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What is Airtightness?

Niall Crosson

By Niall Crosson

Thursday 22nd June 2017

Airtightness is primarily focusing on the elimination of all unintended gaps and cracks on the external envelope of the building. Airtightness is an essential part of creating a healthy, comfortable, energy-efficient living environment. In contrast, air leakage is where leaks occur due to gaps and cracks that should not be there in the first place.  

What is Airtightness? What is Airtightness?

What is Airtightness?

Often we are asked what does the term airtightness mean. Airtightness primarily focuses on the elimination of all unintended gaps and cracks on the external envelope of the building. Airtightness is an essential part of creating a healthy, comfortable, energy-efficient living environment. In contrast, air leakage is where leaks occur due to gaps and cracks that should not be there in the first place. This can account for up to 50% of all heat losses through the external envelope of a building. There are many factors which can cause air leakage such as poor build design, poor workmanship, or indeed the inappropriate materials used. It is important to remember that an airtight building does not mean it is hermetically sealed, rather it means that the air leakage has been reduced to a minimum.

What role does ventilation play in airtightness?

Ventilation is crucial in all buildings, not just airtight ones. It is key to construct buildings which are both airtight and gap free and then introduce a designed and controlled ventilation system which ensures that adequate fresh air is supplied to meet the needs of the occupants.

Can I not just add more Insulation?

Insulation requires high levels of airtightness to perform. This can be explained by the "woolly jumper" effect. Imagine going hill walking and you only wear a single layer then the wind blows through the woolly jumper quite easily. However, if you apply a light windshield over the single layer it has a dramatic impact as it reduces air movement through the jumper and consequently, the woolly jumper insulates much better.

Therefore, for insulation in a building to perform it needs to be protected against air movement on both sides

1 - On the outside against wind (Solitex Plus

2 - On the inside against the hot air penetrating through it creating air movement through the insulation (Intello Plus)

Intello airtight membrane being applied over Thermo Hemp insulation
Intello airtight membrane being applied over Thermo Hemp insulation

What steps can I follow to achieve high levels of airtightness?

Intello being stuck to timber a joist
Intello being stuck to timber a joist

Design for airtightness - ensure the architect designs the building with key airtightness details in mind.  Keep it simple with the details.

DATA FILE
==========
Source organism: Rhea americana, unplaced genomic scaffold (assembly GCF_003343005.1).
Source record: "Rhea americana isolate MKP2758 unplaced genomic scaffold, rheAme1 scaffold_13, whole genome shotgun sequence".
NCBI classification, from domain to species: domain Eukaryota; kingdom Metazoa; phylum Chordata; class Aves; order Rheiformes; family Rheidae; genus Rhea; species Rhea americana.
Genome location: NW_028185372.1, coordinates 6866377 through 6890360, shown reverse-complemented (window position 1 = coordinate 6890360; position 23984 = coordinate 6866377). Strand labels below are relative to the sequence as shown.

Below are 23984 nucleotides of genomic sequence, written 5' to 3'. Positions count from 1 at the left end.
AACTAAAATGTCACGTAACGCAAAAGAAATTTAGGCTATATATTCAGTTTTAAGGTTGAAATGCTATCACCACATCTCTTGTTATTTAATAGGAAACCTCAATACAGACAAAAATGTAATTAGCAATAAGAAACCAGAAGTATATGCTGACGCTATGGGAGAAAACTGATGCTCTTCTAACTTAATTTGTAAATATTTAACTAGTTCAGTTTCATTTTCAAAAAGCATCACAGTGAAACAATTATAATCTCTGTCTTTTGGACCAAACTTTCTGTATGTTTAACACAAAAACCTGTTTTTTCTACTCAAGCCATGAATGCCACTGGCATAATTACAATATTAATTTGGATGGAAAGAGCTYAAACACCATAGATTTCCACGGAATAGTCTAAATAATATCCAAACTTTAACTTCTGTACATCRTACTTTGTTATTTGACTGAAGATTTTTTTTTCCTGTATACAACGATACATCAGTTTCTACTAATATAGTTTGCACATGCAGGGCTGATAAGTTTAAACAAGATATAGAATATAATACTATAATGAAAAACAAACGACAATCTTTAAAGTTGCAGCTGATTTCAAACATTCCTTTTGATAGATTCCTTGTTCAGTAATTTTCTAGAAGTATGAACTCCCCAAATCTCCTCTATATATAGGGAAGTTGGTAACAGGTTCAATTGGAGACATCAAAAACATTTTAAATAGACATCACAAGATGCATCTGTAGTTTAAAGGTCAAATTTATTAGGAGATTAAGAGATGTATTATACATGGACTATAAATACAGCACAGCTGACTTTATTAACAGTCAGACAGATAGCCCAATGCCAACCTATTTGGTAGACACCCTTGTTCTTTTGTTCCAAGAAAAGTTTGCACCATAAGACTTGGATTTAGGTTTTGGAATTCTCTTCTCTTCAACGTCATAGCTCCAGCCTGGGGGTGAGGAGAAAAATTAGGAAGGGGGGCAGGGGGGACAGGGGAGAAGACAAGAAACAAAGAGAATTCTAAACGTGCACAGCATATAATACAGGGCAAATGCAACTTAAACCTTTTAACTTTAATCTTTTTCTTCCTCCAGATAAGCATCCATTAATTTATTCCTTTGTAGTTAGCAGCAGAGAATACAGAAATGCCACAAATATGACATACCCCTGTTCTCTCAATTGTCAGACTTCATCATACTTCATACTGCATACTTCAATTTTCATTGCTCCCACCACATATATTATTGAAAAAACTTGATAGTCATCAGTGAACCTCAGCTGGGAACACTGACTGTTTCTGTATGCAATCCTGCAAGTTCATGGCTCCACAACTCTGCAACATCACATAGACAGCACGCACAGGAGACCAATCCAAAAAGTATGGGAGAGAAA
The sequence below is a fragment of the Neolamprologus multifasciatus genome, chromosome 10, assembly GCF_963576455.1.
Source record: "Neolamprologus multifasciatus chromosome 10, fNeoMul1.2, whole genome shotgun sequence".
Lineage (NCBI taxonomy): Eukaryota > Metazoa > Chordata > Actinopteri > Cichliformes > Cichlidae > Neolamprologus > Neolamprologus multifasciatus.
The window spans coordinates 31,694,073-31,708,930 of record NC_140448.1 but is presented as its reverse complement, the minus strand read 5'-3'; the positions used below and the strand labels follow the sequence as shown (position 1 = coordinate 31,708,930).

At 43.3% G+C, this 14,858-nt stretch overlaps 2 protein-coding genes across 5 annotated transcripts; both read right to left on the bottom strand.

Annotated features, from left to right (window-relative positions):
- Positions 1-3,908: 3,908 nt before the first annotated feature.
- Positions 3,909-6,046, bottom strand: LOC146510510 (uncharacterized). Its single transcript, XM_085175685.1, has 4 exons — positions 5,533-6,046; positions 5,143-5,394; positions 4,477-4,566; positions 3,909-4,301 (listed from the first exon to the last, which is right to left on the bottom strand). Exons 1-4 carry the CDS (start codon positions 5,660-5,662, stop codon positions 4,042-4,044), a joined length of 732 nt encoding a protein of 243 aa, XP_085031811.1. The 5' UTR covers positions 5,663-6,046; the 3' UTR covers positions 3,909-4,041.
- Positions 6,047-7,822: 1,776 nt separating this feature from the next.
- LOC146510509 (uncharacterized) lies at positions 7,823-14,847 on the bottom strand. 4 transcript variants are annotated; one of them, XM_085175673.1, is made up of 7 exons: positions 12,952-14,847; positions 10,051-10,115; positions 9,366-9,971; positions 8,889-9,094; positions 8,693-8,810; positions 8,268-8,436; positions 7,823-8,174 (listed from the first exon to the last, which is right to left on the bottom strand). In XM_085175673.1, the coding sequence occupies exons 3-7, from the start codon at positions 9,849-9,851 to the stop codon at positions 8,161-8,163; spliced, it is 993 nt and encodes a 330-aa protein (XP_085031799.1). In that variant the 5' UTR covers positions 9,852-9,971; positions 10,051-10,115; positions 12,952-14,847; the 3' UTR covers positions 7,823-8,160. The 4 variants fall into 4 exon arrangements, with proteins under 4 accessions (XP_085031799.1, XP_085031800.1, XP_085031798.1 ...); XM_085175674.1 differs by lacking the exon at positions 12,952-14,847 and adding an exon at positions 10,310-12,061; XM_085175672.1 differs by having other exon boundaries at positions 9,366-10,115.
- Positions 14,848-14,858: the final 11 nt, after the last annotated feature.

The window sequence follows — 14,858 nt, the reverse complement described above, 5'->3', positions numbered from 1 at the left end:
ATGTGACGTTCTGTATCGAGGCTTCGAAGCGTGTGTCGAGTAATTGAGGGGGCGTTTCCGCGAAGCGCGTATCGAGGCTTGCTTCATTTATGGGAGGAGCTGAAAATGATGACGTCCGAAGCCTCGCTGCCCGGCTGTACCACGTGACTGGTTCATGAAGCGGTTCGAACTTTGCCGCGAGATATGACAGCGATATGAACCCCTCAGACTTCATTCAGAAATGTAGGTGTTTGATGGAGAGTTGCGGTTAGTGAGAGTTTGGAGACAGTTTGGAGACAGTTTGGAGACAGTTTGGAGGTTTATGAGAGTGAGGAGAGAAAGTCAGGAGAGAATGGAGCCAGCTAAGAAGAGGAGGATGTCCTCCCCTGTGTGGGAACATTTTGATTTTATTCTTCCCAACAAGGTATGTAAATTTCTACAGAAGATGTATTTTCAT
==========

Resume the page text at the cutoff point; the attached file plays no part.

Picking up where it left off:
Build for airtightness - Now that it is designed correctly, ensure all personnel who interact with the airtightness layer are trained and install products correctly. Workmanship can be validated with a WINCON test.

Test for airtightness - We can only understand how something is performing by attaching a metric to it, airtightness is no different. Blower door test should be carried out to measure the airtightness.  

Airtightness - The Facts

On average we spend up to 90% of our time indoors - it makes sense to make this environment as stable and comfortable as possible, free from any draught and cold spots.

Based on the envelope area of the OSTRO Passivhaus. If built just to building regulations (a leakage rate 10m3/hr/m2) the equivalent size hole in the building once everything has been sealed up would be approximately 440 x 440mm. Whereas what was achieved on this Passivhaus was a leakage area that is 10 times smaller at just 44 x 44mm.

To put this leakage area into perspective, if a building was built to the backstop allowable leakage rate for building regulations, a hole in the wall the size of a typical ATM machine would still be an allowable leakage area whereas for an extremely airtight Passivhaus would only have a leakage area equivalent to that of a credit card.

Equivalent size hole in building fabric - comparing Building Regulations to Passive House construction.

What are the benefits of airtightness?

  • Reduced heating costs
  • Improved health - substances which can provoke allergies can be carried into a building via air leakage - air coming from outside in or from within the building fabric itself
  • Improved building durability - Airtightness protects the building fabric against damage due to moisture - laden air leaking into the building envelope and condensing
  • Reduced callbacks - Airtightness focuses on build quality and quality workmanship
  • Improved comfort levels - Airtightness is a key component in reducing overheating in summer and insulating better in winter
  • Improved Acoustics - Air is a very effective medium for transporting sound. Higher levels of airtightness means more effective reduction of sound transfer.

Blog author

Niall Crosson

Niall Crosson

Group Technical Manager (BTech, MEngSc, MIEI, CEPHC)

Niall is the Group Technical Manager for Ecological Building Systems and was also the company’s first employee. Niall holds a first class honours degree as a Bachelor of Technology and a Masters in Eng.Sc. Niall is a certified Passivhaus Consultant and has provided technical guidance on many award winning low energy projects in Ireland and the UK, and has authored or co-authored several chapters in both the Passivhaus Handbook and the Passivhaus Designers Manual. Niall is also on the board of directors of the Irish Green Building Council and provides guidance on several national standards committees.  Along with this, Niall has contributed to several construction publications including The Journal of the RIAI.

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